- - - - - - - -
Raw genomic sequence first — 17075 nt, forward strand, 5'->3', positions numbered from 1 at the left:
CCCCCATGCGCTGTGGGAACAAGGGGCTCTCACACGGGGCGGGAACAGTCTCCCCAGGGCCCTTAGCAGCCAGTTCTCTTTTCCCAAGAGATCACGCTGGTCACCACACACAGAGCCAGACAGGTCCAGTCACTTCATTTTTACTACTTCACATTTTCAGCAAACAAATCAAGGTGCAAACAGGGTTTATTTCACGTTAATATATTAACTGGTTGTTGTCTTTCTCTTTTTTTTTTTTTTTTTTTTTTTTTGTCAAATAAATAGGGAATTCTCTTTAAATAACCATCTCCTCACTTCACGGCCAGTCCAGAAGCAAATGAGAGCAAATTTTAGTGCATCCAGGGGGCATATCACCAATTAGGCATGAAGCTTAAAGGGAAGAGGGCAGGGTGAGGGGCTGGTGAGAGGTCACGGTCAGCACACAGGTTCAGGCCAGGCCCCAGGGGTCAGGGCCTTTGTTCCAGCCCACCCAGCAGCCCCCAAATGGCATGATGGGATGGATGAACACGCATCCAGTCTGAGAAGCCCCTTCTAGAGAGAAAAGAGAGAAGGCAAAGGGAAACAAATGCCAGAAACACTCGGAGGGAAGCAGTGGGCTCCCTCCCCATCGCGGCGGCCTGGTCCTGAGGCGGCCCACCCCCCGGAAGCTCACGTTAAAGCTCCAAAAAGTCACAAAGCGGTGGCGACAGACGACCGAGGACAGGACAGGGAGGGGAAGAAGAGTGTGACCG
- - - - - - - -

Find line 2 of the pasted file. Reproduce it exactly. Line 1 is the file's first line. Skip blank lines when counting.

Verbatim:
CCCCCATGCGCTGTGGGAACAAGGGGCTCTCACACGGGGCGGGAACAGTCTCCCCAGGGCCCTTAGCAGCCAGTTCTCTTTTCCCAAGAGATCACGCTGGTCACCACACACAGAGCCAGACAGGTCCAGTCACTTCATTTTTACTACTTCACATTTTCAGCAAACAAATCAAGGTGCAAACAGGGTTTATTTCACGTTAATATATTAACTGGTTGTTGTCTTTCTCTTTTTTTTTTTTTTTTTTTTTTTTTGTCAAATAAATAGGGAATTCTCTTTAAATAACCATCTCCTCACTTCACGGCCAGTCCAGAAGCAAATGAGAGCAAATTTTAGTGCATCCAGGGGGCATATCACCAATTAGGCATGAAGCTTAAAGGGAAGAGGGCAGGGTGAGGGGCTGGTGAGAGGTCACGGTCAGCACACAGGTTCAGGCCAGGCCCCAGGGGTCAGGGCCTTTGTTCCAGCCCACCCAGCAGCCCCCAAATGGCATGATGGGATGGATGAACACGCATCCAGTCTGAGAAGCCCCTTCTAGAGAGAAAAGAGAGAAGGCAAAGGGAAACAAATGCCAGAAACACTCGGAGGGAAGCAGTGGGCTCCCTCCCCATCGCGGCGGCCTGGTCCTGAGGCGGCCCACCCCCCGGAAGCTCACGTTAAAGCTCCAAAAAGTCACAAAGCGGTGGCGACAGACGACCGAGGACAGGACAGGGAGGGGAAGAAGAGTGTGACCG